NEWS BRIEFS

Stay up to date on current News & Issues.

General News
Infrastructure reform among 2019 NAR policy priorities

Bucks County
Warminster tax hike must be approved by court

Chester County
Landscapes3 adopted by Chester County Commissioners

Delaware County
Cost of new middle school in Clifton Heights to be evaluated

Montgomery County
Norristown budget includes $1.8M deficit

Philadelphia County
City council downsizes new protections for renters in ‘Good Cause’ bill
 

 



 

News Briefs Archive April 9, 2018

 

General News

Primary election voting deadlines approach
Thousands of Realtors® will be in Washington, D.C., for national association meetings on the day of the primary election in Pennsylvania, May 15. If you’re among them, be sure to apply for an absentee ballot soon, as the deadline is approaching. Here is a list of upcoming election deadlines:

Mon, April 16 — voter registration deadline
Tues, May 8 — last day to apply for an absentee ballot
Fri, May 11 — absentee ballot deadline (for civilians)
Tues, May 15 — Primary Election Day

View other important dates on the state website (PDF). Voters can also register to vote and check their registration status on the state site.

Call to Action: Support the First-Time Homebuyers Savings Account Program
The Pennsylvania Association of Realtors® urges all members to contact their state legislators and ask them to support House Bill 1981 and Senate Bill 1066, which would establish the First-Time Homebuyers Savings Account Program. The program would allow Pennsylvanians to save money toward the purchase of a home, with the money saved qualified as a state tax deduction. Parents and grandparents would be eligible to save for children and grandchildren as well. To learn more and take action, visit www.firsthomepa.com.

Bucks County

Quakertown postpones furlough vote
A majority of Quakertown Community School District board members recently voted to delay a vote on seven staff furloughs until Thursday, April 12. Board members are concerned that the furlough of a district guidance counselor, a librarian, a nurse and four district teachers will have a detrimental effect on the students. Board member Keith Micucci said, “I know the public is concerned about taxes, but we are going to have kids who are going to be affected by the decisions we make. By constantly closing schools and laying off teachers, we run the risk of destroying our long-term community.” Both Superintendent William Harner and Assistant Superintendent Nancianne Edwards pointed out that the district will not have the classroom space for the four teachers slated to be furloughed once Tohickon Valley Elementary is closed. If the board decides to vote against the furloughs, an additional $796,000 would be added to the current $2 million shortfall.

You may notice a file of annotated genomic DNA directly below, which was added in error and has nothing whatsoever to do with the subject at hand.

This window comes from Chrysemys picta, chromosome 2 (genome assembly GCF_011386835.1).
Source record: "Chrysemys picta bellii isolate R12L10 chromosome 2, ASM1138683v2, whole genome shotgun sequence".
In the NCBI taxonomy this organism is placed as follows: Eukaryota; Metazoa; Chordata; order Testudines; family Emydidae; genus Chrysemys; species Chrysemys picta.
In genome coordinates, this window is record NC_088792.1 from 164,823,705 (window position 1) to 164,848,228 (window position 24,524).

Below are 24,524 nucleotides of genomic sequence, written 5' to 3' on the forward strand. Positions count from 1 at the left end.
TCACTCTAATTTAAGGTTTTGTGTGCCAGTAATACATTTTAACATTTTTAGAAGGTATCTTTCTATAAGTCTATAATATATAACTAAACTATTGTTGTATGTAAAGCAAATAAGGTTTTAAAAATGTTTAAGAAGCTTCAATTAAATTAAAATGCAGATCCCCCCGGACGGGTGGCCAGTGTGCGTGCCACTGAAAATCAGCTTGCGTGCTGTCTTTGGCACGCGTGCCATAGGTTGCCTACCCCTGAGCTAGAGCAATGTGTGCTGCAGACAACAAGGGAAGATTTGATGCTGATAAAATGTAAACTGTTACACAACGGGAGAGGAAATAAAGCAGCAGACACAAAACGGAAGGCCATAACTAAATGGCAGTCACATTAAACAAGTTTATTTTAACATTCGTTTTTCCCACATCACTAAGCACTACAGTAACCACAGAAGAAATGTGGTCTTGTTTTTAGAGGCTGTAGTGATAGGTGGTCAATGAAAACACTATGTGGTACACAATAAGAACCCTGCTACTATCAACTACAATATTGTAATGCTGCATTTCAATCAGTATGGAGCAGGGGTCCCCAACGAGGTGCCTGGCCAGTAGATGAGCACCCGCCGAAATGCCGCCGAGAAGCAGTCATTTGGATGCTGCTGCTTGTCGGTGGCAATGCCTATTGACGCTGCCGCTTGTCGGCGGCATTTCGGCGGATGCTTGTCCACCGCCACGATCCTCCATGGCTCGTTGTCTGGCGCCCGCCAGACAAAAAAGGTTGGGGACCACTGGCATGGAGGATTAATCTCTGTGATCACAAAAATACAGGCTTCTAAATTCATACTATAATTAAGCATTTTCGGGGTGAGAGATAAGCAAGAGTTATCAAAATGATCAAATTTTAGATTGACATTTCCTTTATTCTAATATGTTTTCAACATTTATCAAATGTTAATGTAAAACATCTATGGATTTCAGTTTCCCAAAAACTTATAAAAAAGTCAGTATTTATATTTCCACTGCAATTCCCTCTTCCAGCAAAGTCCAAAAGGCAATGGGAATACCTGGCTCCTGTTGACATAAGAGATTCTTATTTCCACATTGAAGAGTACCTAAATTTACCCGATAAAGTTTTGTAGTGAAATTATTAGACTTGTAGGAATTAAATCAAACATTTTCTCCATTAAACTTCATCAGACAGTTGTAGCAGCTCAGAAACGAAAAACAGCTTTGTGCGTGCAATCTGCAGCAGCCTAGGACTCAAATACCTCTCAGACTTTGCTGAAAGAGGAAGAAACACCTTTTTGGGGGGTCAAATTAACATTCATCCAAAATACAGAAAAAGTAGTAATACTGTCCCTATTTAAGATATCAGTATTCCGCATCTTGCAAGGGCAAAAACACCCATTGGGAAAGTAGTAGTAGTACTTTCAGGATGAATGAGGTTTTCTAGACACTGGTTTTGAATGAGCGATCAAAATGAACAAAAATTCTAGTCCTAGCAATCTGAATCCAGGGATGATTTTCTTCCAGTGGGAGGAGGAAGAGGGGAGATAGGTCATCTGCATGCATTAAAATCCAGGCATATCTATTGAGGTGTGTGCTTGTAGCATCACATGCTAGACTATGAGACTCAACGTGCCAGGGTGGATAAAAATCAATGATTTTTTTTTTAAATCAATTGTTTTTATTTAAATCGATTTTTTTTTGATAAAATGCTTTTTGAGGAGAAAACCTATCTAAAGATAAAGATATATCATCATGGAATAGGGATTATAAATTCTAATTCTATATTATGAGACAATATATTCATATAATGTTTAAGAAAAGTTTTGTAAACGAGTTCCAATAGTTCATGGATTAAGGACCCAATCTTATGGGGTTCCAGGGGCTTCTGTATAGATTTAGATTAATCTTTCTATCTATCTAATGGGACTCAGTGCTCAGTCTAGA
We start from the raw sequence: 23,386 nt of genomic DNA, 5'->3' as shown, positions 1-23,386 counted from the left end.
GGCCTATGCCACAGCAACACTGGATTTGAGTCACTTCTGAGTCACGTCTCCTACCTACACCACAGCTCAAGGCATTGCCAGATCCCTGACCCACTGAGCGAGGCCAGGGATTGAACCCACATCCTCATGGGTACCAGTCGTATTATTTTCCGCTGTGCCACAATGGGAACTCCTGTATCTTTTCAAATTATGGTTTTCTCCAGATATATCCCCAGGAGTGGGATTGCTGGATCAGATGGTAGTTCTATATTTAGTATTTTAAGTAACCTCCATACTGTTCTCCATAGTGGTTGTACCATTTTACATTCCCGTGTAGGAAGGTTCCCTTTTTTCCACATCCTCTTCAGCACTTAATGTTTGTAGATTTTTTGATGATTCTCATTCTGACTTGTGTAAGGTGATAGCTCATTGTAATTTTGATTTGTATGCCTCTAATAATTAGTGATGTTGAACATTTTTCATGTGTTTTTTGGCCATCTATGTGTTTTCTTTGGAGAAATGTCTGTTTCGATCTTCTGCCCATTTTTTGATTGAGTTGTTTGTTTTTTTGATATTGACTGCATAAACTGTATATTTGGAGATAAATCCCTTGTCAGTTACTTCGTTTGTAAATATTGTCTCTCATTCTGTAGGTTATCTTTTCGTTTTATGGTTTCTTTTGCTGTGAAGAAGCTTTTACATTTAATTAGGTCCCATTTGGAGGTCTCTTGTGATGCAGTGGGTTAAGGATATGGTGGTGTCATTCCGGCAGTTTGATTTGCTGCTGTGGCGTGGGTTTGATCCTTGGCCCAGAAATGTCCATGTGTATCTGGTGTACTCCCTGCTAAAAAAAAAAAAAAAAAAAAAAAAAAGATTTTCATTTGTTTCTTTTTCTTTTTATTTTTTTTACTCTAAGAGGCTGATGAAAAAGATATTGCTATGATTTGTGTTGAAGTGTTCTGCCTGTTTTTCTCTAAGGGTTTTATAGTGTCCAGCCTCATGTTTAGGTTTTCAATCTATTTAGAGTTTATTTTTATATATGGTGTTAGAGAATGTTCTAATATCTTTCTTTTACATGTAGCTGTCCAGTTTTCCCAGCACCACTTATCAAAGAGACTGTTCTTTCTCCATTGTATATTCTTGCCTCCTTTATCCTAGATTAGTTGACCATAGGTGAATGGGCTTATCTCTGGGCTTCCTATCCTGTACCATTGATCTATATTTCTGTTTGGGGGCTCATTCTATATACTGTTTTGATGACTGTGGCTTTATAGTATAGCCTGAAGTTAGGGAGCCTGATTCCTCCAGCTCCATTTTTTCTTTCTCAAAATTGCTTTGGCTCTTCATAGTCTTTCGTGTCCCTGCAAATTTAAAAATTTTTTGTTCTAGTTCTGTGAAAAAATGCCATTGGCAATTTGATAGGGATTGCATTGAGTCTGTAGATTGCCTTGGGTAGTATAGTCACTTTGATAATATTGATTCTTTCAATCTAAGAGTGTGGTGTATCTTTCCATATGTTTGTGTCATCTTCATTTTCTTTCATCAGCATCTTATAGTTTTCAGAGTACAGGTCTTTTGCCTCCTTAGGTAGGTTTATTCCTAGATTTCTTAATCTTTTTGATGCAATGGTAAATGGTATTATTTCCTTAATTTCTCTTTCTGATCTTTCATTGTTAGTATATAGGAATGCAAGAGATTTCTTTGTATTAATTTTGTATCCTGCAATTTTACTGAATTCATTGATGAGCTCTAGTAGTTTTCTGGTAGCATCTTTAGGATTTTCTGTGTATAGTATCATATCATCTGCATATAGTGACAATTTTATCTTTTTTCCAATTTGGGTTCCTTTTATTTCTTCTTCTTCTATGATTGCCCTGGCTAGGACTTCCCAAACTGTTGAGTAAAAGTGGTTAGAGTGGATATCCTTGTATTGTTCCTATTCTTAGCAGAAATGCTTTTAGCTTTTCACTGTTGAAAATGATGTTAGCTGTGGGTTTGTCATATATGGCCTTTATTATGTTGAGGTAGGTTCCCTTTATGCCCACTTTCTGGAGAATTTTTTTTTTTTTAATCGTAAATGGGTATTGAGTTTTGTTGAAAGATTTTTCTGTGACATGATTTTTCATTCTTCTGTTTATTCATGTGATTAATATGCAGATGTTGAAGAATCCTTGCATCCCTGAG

Source: Bucks County Herald; 4/4/2018

Northampton Township to explore purchase of country club
Northampton Township supervisors voted to sign a letter of intent to explore the purchase of the Northampton Valley Country Club on Richboro Road. The letter gives the township a 90-day window to conduct due diligence and determine if it should pursue the $12.5 million purchase of the 125-acre property, located adjacent to Tyler State Park and the township-owned Civic Center. The property is zoned R-1 and, according to Chairman Barry Moore, “There could be more than 100 houses put onto that property, which would put stress on our community, our schools, our roads. This is an opportunity we’ve talked about a number of times, and we’re right at a point now where we have a possible agreement in mind of having the township acquire the property and run it as a golf course.” Moore said about 40,000 rounds of golf are played at the club each year, with anywhere from a third to half being played by township residents. If the township enters into an agreement of sale, it would float a bond for just over $14 million — $12.5 million to purchase, $1 million in reserves and $500,000 for capital improvements. The bond financing would be paid 100 percent from the golf course proceeds, Moore said.